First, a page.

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Lentils

Posted Feb 10 2013 12:55am
Lentils are believed to have originated in central Asia, having been consumed since prehistoric times. They are one of the first foods to have ever been cultivated. Lentil seeds dating back 8000 years have been found at archeological sites in the Middle East. Lentils were mentioned in the Bible both as the item that Jacob traded to Esau for his birthright and as a part of bread that was made during the Babylonian captivity of the Jewish people. Lentils are a great source of protein for vegans and vegetarians. Lentils come in different colors. Red, yellow, green, brown, black are prominent ones. The ones with skin on are more nutritious than its de skinned siblings. As a member of the legume family, lentils are tiny protein powerhouses. They are also high in fiber and complex carbohydrates. In short, eating lentils does a body good. They are a very good source of cholesterol-lowering fiber. Not only do lentils help lower cholesterol, they are of special benefit in managing blood-sugar disorders since their high fiber content prevents blood sugar levels from rising rapidly after a meal. But this is far from all lentils having to offer. Lentils also provide good to excellent amounts of six important minerals, two B-vitamins, and protein—all with virtually no fat. The calorie cost of all this nutrition? It is only 230 calories for a whole cup of cooked lentils. A study published in the Archives of Internal Medicine confirms that eating high fiber foods, such as lentils, helps prevent heart disease. Almost 10,000 American adults participated in this study and were followed for 19 years. People eating the most fiber, 21 grams per day, had 12% less coronary heart disease (CHD) and 11% less cardiovascular disease (CVD) compared to those eating the least, 5 grams daily. Those eating the most water-soluble dietary fiber fared even better with a 15% reduction in risk of CHD and a 10% risk reduction in CVD. Lentils are a daily feature on Indian diets especially in Northern Parts of India. You may ferment them in water overnight to increase the protein value. The Indian name for Lentil is DAL (“ duh-aaa-ll”).You can even use Lentil Flour or DAL flour to make crepes. To boil lentils, use three cups of liquid for each cup of lentils. Lentils placed in already boiling water will be easier to digest than those that were brought to a boil with the water.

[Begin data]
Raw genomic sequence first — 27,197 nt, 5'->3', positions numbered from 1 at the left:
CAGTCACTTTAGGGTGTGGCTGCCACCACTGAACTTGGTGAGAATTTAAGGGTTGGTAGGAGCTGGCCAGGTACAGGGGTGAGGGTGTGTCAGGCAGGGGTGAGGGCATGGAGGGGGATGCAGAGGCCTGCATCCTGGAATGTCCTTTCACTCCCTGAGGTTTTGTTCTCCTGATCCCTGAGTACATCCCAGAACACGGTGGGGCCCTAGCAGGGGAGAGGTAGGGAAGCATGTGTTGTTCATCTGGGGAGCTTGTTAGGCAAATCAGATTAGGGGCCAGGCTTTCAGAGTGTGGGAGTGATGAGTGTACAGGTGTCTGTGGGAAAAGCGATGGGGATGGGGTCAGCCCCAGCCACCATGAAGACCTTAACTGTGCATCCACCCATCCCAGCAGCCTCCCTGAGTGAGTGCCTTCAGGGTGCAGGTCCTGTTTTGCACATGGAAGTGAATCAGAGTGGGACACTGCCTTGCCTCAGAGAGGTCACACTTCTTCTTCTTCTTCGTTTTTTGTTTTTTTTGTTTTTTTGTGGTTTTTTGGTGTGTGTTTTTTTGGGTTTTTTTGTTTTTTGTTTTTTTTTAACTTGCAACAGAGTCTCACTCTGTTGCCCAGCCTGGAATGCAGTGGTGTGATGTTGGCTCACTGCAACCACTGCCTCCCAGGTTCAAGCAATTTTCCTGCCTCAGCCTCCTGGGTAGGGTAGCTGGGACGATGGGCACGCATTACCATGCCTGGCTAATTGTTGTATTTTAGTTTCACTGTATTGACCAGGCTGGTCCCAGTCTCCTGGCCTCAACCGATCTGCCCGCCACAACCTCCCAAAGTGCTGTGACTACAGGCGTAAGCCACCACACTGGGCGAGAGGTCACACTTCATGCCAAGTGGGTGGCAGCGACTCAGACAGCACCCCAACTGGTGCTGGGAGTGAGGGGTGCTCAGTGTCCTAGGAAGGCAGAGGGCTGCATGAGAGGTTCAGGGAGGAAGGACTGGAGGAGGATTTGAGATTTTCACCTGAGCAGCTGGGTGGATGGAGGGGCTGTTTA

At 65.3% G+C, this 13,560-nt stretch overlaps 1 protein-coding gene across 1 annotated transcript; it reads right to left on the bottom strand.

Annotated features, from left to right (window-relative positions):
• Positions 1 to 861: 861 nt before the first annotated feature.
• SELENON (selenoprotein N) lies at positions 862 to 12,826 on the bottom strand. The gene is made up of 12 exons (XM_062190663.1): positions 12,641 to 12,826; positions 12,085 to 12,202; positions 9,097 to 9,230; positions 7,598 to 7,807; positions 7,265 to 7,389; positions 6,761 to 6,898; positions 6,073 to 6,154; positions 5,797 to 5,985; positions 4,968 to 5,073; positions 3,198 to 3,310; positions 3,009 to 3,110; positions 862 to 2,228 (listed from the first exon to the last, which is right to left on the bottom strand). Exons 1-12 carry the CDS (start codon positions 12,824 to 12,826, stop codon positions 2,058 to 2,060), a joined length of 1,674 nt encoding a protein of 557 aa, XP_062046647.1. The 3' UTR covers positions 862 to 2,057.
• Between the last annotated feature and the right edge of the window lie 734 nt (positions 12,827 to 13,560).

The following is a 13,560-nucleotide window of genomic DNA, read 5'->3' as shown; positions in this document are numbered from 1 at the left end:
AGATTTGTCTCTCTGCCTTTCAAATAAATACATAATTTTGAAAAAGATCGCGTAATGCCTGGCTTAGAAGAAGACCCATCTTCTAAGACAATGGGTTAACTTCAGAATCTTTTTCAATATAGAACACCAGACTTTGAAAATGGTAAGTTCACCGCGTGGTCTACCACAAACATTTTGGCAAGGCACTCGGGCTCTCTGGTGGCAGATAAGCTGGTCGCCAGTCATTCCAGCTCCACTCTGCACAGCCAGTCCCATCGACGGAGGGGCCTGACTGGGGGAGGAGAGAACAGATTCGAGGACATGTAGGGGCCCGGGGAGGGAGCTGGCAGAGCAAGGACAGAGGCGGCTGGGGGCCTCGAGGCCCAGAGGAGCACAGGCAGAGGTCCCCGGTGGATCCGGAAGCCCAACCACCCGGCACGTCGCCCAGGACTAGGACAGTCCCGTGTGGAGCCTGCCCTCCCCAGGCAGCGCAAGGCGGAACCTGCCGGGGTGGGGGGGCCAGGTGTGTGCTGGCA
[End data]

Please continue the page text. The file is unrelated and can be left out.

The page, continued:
different types of lentils

Lentils “A Protein PowerHouse”

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